Spartacus: The good, the evil and the wall between

Lucas Jervies, the choreographer of the Australian Ballet’s new production of Spartacus wanted to create a work that relates to the world today, and not just the time of the Roman Empire circa 71 BC.

In that he succeeded.

A moment in Act 111, when a row of the Roman military holding shields approaches the rebellious slaves, led by Spartacus, was strangely familiar to a photograph recently published in the press.

It showed a cluster of Central American migrants approaching a line of United States military with each man in the line holding a shield.

In the space between the migrants and the military, a lone dog crouched on the road and looked back to the caravan of people. Had the dog been travelling with the migrants? There was no way to know.

I can’t get that image out of my mind.

It sums up the age of Trump, the Berlin Wall, the migrant camps and the gap between dictators and the repressed.

Jervies’ Spartacus is political. Every dance depiction of Spartacus is political. So too were Kurt Jooss’ The Green Table, a 1930s dance work expressing the futility of war and Akram Khan’s Giselle, choreographed in 2016.

Khan turned the peasants of the traditional ballet into migrants who were blocked by a high wall.

The good and the evil represent a duet we know so well in classical ballets, but how to depict them in contemporary ballet today?

The Australian Ballet’s new Spartacus is a mixture of wrestling, contemporary dance and ballet with Act I dominated by realistic fights directed by Nigel Poulton, Act II a decadent show taking place in bath tubs and eventually a gladiatorial attack that ended with lifeless legs dangling over the edge of the tubs.

Act 111 comes to an end with another image that stays in the mind – a line of gladiators, their torsos covered in red, representing blood, standing on rectangular boxes, a reference to the way slaves were crucified along the Appian Way.

The Bolshoi Ballet’s calling card, Yuri Grigorovich’s 1968 production of Spartacus, with its muscle men gladiators, swords, helmets, capes and acrobatic pas de deux lifts, has stood the test of time so I wonder if there is, in fact, a need to reinvent the ballet.

There is, though, a case to be made to relate the brutality of the past to the bullying and bastardy of today’s dictators.

Jérôme Kaplan, the designer of the new Australian Ballet’s Spartacus, made that clear with a powerful symbol, a giant hand, based on the remaining elements from a sculpture of the Roman emperor, Constantine.

The symbolism continues when the sculpted hand falls forward, from an upward direction to a position that points straight at the audience.

Kaplan’s grey and white minimalist sets suggest the Brutalist architecture of the Soviet Union.

There were more references to the Soviet Union in the first scene in Act 1 when men and women paraded wearing 1950s style white shorts and red flags.

Kaplan kept the costumes simple, avoiding the fancy dress clichés of the ancient Roman toga and cloaks.

He dressed the gladiators in black, beige and green high-rise briefs that resembled those worn in the ballets of the choreographer, Jiri Kylian.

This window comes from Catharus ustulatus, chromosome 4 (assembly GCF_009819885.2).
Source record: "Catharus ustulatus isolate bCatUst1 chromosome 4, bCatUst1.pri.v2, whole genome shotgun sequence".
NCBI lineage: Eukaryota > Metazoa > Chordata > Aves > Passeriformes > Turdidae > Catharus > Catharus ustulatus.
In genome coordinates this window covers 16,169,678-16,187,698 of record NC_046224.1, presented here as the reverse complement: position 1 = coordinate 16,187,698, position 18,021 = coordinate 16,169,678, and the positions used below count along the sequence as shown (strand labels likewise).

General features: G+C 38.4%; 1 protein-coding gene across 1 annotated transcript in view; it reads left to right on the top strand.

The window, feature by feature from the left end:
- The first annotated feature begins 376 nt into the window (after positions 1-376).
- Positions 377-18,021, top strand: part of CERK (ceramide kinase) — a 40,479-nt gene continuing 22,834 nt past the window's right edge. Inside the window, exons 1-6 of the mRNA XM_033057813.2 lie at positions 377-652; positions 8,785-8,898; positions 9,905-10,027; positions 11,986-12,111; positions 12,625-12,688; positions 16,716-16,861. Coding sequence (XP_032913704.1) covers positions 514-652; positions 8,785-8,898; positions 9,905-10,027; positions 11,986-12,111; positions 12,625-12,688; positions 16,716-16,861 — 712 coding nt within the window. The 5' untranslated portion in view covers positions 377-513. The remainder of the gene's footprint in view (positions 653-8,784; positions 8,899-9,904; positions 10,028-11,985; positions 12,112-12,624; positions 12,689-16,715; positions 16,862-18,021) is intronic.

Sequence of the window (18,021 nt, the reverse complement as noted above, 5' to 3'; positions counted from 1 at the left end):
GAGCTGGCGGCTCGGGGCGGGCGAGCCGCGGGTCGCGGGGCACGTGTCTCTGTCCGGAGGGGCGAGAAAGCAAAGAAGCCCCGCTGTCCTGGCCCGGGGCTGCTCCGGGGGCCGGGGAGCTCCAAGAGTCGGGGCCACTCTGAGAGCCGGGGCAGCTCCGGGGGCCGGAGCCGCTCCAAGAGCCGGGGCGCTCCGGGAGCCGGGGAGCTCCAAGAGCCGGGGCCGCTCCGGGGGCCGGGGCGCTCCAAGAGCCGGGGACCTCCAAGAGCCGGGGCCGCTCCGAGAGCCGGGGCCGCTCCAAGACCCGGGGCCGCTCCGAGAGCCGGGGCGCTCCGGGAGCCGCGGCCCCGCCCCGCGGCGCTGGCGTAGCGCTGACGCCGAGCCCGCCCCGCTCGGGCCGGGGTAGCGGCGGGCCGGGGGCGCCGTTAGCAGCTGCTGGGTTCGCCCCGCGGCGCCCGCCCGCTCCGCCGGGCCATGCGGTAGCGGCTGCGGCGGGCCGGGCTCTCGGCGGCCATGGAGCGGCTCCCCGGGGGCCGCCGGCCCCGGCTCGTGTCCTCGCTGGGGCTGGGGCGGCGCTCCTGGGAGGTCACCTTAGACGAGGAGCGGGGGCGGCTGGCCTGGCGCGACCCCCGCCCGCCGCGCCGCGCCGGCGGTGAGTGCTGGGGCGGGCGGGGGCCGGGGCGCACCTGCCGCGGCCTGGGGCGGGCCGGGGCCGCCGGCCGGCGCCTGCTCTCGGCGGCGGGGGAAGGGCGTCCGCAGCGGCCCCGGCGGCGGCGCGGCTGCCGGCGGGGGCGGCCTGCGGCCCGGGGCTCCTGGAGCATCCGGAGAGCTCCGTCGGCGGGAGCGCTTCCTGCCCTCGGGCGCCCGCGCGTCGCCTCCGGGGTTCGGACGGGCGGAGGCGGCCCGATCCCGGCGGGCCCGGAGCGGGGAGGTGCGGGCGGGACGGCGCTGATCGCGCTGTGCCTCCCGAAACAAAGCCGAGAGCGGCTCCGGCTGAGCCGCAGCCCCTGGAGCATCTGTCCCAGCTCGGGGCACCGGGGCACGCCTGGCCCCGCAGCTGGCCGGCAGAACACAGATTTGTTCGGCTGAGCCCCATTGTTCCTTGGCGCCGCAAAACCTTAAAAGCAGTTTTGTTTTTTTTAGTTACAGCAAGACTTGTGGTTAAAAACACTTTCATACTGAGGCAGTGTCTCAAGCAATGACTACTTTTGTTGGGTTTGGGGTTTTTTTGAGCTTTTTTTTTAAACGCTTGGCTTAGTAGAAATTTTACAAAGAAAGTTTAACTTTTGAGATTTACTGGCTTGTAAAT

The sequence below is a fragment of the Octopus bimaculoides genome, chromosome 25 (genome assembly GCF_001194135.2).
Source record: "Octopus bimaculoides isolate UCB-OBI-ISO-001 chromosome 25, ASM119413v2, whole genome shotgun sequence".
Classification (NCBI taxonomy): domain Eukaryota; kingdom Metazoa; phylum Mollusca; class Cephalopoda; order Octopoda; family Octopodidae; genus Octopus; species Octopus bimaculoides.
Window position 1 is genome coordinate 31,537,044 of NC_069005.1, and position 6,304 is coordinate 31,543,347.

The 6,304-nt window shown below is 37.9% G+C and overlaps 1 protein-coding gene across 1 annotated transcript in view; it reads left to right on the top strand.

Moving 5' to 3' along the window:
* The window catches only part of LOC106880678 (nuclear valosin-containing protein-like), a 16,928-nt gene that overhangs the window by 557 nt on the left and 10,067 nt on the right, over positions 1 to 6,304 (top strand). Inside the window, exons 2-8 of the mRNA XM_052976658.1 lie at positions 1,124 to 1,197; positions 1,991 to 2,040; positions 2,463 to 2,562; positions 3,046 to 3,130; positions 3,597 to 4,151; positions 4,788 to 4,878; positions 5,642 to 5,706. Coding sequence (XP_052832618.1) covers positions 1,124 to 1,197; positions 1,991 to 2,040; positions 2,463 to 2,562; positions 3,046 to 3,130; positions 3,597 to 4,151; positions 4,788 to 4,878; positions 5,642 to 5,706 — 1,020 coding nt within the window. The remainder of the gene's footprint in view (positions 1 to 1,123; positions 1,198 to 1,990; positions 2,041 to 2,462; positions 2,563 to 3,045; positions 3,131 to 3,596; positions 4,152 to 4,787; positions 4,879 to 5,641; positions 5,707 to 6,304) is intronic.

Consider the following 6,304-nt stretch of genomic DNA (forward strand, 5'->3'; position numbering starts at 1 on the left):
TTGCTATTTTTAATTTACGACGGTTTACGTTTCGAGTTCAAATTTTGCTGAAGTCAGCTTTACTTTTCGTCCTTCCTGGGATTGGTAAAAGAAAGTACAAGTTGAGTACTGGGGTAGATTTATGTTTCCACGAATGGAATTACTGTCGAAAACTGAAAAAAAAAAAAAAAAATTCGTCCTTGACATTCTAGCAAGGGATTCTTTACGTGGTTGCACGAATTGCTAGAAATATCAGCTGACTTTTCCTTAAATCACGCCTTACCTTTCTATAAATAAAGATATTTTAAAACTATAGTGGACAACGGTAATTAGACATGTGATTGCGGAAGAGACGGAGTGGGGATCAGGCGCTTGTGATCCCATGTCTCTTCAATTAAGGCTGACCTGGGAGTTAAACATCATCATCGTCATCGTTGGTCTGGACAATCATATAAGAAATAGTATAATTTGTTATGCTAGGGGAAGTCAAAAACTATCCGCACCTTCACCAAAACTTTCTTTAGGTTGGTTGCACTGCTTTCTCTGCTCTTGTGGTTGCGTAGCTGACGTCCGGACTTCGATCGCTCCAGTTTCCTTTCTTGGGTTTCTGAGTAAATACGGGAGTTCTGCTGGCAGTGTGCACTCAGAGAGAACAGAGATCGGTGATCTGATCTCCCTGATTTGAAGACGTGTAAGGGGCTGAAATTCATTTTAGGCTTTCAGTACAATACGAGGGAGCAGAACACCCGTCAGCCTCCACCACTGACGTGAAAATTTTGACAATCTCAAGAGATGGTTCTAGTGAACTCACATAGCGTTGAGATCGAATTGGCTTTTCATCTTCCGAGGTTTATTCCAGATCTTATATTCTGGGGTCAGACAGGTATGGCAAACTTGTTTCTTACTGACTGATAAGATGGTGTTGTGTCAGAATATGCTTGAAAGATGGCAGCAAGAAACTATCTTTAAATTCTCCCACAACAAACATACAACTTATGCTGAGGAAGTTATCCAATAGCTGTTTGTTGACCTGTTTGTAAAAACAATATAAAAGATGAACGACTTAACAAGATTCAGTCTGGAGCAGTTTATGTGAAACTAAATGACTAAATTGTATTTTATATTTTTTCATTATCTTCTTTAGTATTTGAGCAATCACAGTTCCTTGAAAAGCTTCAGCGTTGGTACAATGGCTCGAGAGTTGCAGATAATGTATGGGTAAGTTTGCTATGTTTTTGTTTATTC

There’s one Spartacus costume that seems to have no relationship to the past or present.

It’s a black criss-crossed top and a skirt, separated by a bare midriff, and worn by the character of Tertulla in an Act 11 pas de deux with the villain of the story – Crassus, a Roman consul and general who kept numerous slaves.

Both the costume and choreography in Tertulla’s solo, performed by Lana Jones on opening night, has aspects of adagio acrobatic dance from the 1930s.

Jones made the most of the virtuosic solo despite the speedy showbiz choreography.

The fights in Act 1 were a highlight of Spartacus, with powerful performances by Marcus Morelli, Callum Linanne and Andrew Killian.

The most beautiful moments were the pas de deux of Jarryd Madden as Spartacus and Robyn Hendricks as Flavia dancing to the yearning adagio theme in Khachaturian’s Spartacus score, made famous in the BBC television series, The Onedin Line.

Incidentally, the Australian Ballet’s music director and chief conductor, Nicolette Fraillon, gives an interesting and detailed description of the adagio in the theatre program.

The hero of the night was Madden who stepped into the leading role on opening night after Kevin Jackson became injured – a great pity for Jackson who had put his body, heart and soul into the role of Spartacus in the Melbourne season.

Madden’s performance on opening night in Sydney was outstanding in both his acting and dancing. As the curtain was about to fall, Madden was very much in the moment. From where I was sitting it looked as though tears were starting to fall, perhaps in sadness or perhaps because of the relief that everything went so well.

Post a Comment

Your email is never shared. Required fields are marked *


Callum Linanne and Jarryd Madden, Spartacus, photo © Daniel Boud

Spartacus, artists of the Australian Ballet, photo © Daniel Boud

Robyn Hendricks and Jarryd Madden, Spartacus, photo © Daniel Boud

Spartacus, artists of the Australian Ballet, photo © Daniel Boud

Spartacus, Act I, set JĂ©rĂ´me Kaplan Kaplan